However, you may be able to contribute more than the limit if you make use of the bring-forward rule. This rule, as specified by the ATO, allows those under 65 years old to make up to three years worth of post-tax contributions to their super in a single income year. This means they can potentially put up to $300,000 – or three times the current $100,000 annual non-concessional cap – into their super in one financial year without having to pay extra tax.
If you choose to make non-concessional contributions to your super account, you may be eligible to claim a tax deduction on these contributions, according to the ATO. However, if you claim a deduction, your contributions will change from non-concessional (post-tax) to concessional (pre-tax), which means they are subject to contributions tax at a rate of 15% and will count towards your concessional pre-tax contributions cap.
Can I make super contributions for my spouse?
Another strategy that could help to build your super balance is contribution splitting. Contribution splitting is an agreement between you and your super fund which allows you to make contributions to your spouse or de facto partner’s account. A tax offset may be available if they are earning a low income or not working.
According to the ATO, for you to be eligible for contribution splitting, your spouse needs to be either:
- younger than their preservation age (regardless of whether they’re working or not)
- between their preservation age and 65 and not retired
You or your spouse may be able to claim a tax offset of up to $540 when making contributions into a low-income spouse’s super account, according to the ATO.
The full tax offset may be available for individuals who make super contributions to their spouse’s account if their spouse earns up to $37,000 per annum (including fringe benefits and employer super contributions). The offset then reduces for every dollar your spouse earns over $37,000, before it cuts-off completely once they earn more than $40,000 per annum.
Learn more: Spouse super contributions: How do they work?
Am I eligible for additional government super contributions?
The government may make additional contributions to your super fund if you meet certain requirements.
If you are eligible and have given your tax file number (TFN) to your super fund, the ATO will pay these extra contributions into your fund automatically at tax time. These can include a government super co-contribution and low-income super tax offset.
Government super co-contribution
Specifically, the ATO says you must:
- Earn less than $54,837 a year including assessable income, fringe benefits and reportable super contributions (e.g. employer contributions plus pre-tax contributions).
- Make at least one post-tax contribution to your super.
- Earn 10% or more of your income from eligible employment, running a business, or both.
- Have a total superannuation balance less than the transfer balance cap ($1.6 million at the time of writing, due to increase to $1.7 million as of 1 July, 2021) at the end of the previous financial year.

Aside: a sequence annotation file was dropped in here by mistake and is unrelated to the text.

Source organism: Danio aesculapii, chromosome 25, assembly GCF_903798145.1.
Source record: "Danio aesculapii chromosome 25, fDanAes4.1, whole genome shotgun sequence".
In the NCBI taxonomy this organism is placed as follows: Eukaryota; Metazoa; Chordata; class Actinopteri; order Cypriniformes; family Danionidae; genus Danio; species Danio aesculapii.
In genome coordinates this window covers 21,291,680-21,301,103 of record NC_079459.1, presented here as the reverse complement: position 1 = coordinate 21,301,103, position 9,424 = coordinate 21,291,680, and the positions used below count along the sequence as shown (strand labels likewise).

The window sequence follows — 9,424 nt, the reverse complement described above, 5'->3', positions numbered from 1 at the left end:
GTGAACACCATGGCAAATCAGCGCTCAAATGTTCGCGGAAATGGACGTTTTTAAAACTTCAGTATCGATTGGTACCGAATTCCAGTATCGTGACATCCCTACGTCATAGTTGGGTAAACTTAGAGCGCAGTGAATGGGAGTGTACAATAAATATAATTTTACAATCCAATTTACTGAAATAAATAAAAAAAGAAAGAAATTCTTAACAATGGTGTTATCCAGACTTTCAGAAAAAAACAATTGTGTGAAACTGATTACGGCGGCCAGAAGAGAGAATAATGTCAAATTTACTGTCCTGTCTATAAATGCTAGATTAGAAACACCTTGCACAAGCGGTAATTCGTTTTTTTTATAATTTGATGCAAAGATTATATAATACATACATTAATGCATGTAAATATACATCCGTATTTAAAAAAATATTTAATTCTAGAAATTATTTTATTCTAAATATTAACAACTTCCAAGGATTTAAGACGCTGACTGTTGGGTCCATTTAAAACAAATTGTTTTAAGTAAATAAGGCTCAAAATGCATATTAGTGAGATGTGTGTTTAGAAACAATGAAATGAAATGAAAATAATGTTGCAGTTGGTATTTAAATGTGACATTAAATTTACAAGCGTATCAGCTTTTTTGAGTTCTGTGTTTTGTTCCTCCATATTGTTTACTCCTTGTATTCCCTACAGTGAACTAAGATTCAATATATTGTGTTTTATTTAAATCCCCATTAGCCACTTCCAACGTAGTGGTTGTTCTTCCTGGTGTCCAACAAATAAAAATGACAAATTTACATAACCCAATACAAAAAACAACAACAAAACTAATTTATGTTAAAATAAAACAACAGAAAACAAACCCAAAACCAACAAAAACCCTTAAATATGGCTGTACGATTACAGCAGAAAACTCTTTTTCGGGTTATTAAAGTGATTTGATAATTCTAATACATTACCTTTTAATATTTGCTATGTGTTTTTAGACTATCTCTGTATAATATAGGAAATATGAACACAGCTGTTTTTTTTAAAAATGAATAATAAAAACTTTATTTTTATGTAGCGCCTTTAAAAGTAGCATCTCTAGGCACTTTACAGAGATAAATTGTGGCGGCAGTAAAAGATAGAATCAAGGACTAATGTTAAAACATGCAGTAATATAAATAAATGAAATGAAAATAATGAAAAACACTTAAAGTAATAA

- Be a permanent resident and aged under 71 years old at the end of the financial year.
- Not have contributed more than your non-concessional contributions cap of $100,000, due to rise to $110,000 from 1 July, 2021).
- Lodge a tax return for the previous financial year.
If you meet the above criteria, the government will contribute 50 cents to your super for every dollar contributed by you, up to a maximum of $500 for the lowest income tier specified under the scheme (at the time of writing).
The co-contribution is paid directly into your super account as a lump sum after your tax return for the financial year has been processed and approved, the ATO says.
Low-income super tax offset
The low-income super tax offset (LISTO) is a government scheme that boosts the superannuation balances of low-income earners. According to the ATO, if you are eligible and earn $37,000 a year or less, at the time of writing, the government will contribute 15% of the total pre-tax contributions made by you or your employer into your super account at tax time. The maximum amount you can receive for a financial year is $500, and the minimum is $10, according to the ATO. You don’t need to do anything to receive a LISTO payment if you are eligible. It will be paid directly into your super fund account once your tax return has been processed.
Growing your super with extra contributions
There are a few ways in which you could boost your super balance by making voluntary superannuation contributions. These could potentially make a difference in the long run when it comes to growing your retirement nest egg. Before you make any pre- or post-tax contributions, it’s important to consider if this approach suits your current financial situation. It may also be worth looking at other options you may have to help boost your super. For further guidance, consider speaking with a financial adviser regarding your situation.
Compare super funds with Canstar
If you’re comparing superannuation funds, the comparison table below displays some of the products currently available on Canstar’s database for Australians aged 30-39 with a balance of up to $55,000, sorted by Star Rating (highest to lowest), followed by company name (alphabetical). Use Canstar’s superannuation comparison selector to view a wider range of super funds.
Fee, performance and asset allocation information shown in the table above have been determined according to the investment profile in the Canstar Superannuation Star Ratings methodology that matches the age group specified in the introductory text.
Cover image source: Tom Wang (Shutterstock)